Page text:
Don't bother kicking yourself if you've never heard of Tucson's soon-to-be buzz band.

It's been together only a scant few months, but what the members of Copper & Congress have accomplished in that time is dizzying: They've gone from strangers to bandmates to recording artists on the eve of releasing their debut album.

Three of the four members - lead singer Katie Haverly, bass player Patrick Morris and drummer Kai Lindstedt - got together in January after meeting at open- mic nights. Guitarist Corey Cottrell joined a couple months ago.

After playing a handful of Tucson gigs, they launched a $12,000 online Kickstarter campaign - they raised the money in a month - to finance their debut album, which they recorded with über Tucson producer and sound man Craig Schumacher at his Wavelab Studio.

On Friday, Copper & Congress will perform a CD release party for the band's debut disc "The Leap Year," a 10-song introduction to the band's jazz-infused, bluesy indie pop.

"The album is really diverse. There's a really gritty blues song, a couple songs with hip-hop feel, some jazzy stuff, some straight pop stuff," says Morris, who at 21 is the youngest member of the band. "I think we have appeal for everyone. I just hope that we can really resonate … and connect with people."

How the band came together is a tale of chance meetings: Haverly, who grew up in Phoenix but spent the last several years in New York, first met Lindstedt, who hails from Flagstaff, at an open-mic night at Auld Dubliner last December. They hit it off and started playing together as a duo, until January. That's when they met Morris, who works as a stagehand at Centennial Hall, at an open mic at Sky Bar. They picked up Cottrell, originally from Canada, in the spring as they were about to go into the studio to record "The Leap Year."

But how this upstart band landed on Schumacher's doorstep is a tale of true moxie.

It all started when Haverly, 34, returned to Arizona last September. Her first night in Tucson was, by coincidence, the night Tucson's music community came together to support Schumacher's battle with cancer. They were holding a benefit in conjunction with the annual HoCo Festival at Hotel Congress. Many of the artists Schumacher had worked with over the years - including DeVotchKa, Richard Buckner, Calexico and Sergio Mendoza y La Orkesta - were performing in his honor.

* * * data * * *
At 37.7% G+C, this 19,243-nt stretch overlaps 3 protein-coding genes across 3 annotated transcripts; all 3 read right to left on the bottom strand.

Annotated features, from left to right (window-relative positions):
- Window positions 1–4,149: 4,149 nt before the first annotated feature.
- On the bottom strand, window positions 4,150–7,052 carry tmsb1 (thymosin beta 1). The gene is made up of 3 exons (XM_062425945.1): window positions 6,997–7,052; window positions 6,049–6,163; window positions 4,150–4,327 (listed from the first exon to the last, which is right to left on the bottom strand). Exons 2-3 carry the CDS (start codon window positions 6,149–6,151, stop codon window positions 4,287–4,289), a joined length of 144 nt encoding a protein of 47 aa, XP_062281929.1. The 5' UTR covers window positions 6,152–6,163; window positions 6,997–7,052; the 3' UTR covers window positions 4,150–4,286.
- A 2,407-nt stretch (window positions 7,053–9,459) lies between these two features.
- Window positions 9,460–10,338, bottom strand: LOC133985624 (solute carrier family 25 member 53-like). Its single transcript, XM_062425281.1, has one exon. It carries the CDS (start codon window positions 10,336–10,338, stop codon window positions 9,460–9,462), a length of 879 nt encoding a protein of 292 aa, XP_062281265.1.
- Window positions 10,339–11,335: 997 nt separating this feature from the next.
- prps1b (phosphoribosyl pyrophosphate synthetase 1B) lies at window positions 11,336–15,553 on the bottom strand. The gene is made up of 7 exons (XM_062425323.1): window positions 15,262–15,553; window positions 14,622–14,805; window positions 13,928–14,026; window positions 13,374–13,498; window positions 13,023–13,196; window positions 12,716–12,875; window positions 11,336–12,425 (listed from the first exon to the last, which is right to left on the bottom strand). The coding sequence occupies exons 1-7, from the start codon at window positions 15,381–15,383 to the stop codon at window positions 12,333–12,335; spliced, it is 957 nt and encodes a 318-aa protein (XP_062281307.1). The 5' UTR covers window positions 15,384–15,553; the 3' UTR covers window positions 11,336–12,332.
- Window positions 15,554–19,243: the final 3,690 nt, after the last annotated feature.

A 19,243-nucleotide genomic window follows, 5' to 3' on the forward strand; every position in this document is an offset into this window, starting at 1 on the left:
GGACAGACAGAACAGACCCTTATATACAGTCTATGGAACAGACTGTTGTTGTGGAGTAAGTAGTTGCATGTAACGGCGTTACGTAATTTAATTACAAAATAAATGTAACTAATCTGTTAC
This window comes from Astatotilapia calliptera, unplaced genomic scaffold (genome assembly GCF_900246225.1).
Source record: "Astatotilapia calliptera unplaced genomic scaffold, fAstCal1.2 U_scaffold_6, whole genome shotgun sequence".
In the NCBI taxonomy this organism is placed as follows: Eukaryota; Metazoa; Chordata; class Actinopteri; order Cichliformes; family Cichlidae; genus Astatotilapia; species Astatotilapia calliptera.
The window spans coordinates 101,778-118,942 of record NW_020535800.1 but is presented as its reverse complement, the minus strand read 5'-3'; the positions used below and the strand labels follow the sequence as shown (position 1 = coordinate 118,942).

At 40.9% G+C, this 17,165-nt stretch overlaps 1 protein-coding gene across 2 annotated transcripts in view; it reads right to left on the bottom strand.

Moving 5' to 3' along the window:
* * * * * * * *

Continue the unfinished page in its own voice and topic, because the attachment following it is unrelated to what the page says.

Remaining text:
Haverly, who had sung with a band in New York and knew of Schumacher by reputation, approached the producer after the show. She wanted to record with him, she said. What would it take?

Schumacher, renowned for giving young artists a chance, listened as Haverly recounted her experience and dreamed aloud about a music career.

He admits he initially thought she was one of those vanity artists, someone who wanted to record themselves just to say they did.

Until he heard her voice.

"She floored me; that girl can sing," he recalls. "She just came and she was sincere and honest and open. And as anyone with a pair of ears will hear, yeah, this is great. I want to work with this. … If I can help out a young band or a new band get a leg up in this business, why not?"

"I don't know what compelled me," Haverly says now. "I think I just had this dream of working with him. I loved all the records he made."

The members of Copper & Congress - their name borrows from Arizona's copper industry and Tucson's Hotel Congress and Congress Street, Morris says - come from divergent musical backgrounds. Morris is a jazz guy. Haverly is jazzy and bluesy, with a bit of Joni Mitchell and Sarah McLachlan to her vocals. Lindstedt, 24, is a metal rocker. The 36-year-old Cottrell has worked in pop and rock.

"You look at it and it doesn't look like it will work; it kind of worked," Schumacher says. "It came together really organically in a really nice way."

"It is literally my dream band," adds Haverly, who works a few part-time jobs including as a Pima County bike ambassador to promote bicycle riding. "I can't tell you how inspired I am and how talented every one of them is. I feel like our music crosses a wide range of genres. I love the stuff we are coming up with together. And we're writing a lot together. This is the first collaboration I've experienced and it's really exhilarating."

Morris likes to think of Copper & Congress as an experiment in fate.

"Eighty percent of the people you play with as a musician you don't click with," he explains. "It just kind of happened; nothing has been this easy in my life. It was just the right place at the right time. All the circumstances were in line."

If you go

• What: Copper & Congress CD release party with Ferrodyne.

• When: 9:45 p.m. Friday.

• Where: Plush, 340 E. Sixth St.

• Cost: $5 at the door.

• Online: See album review at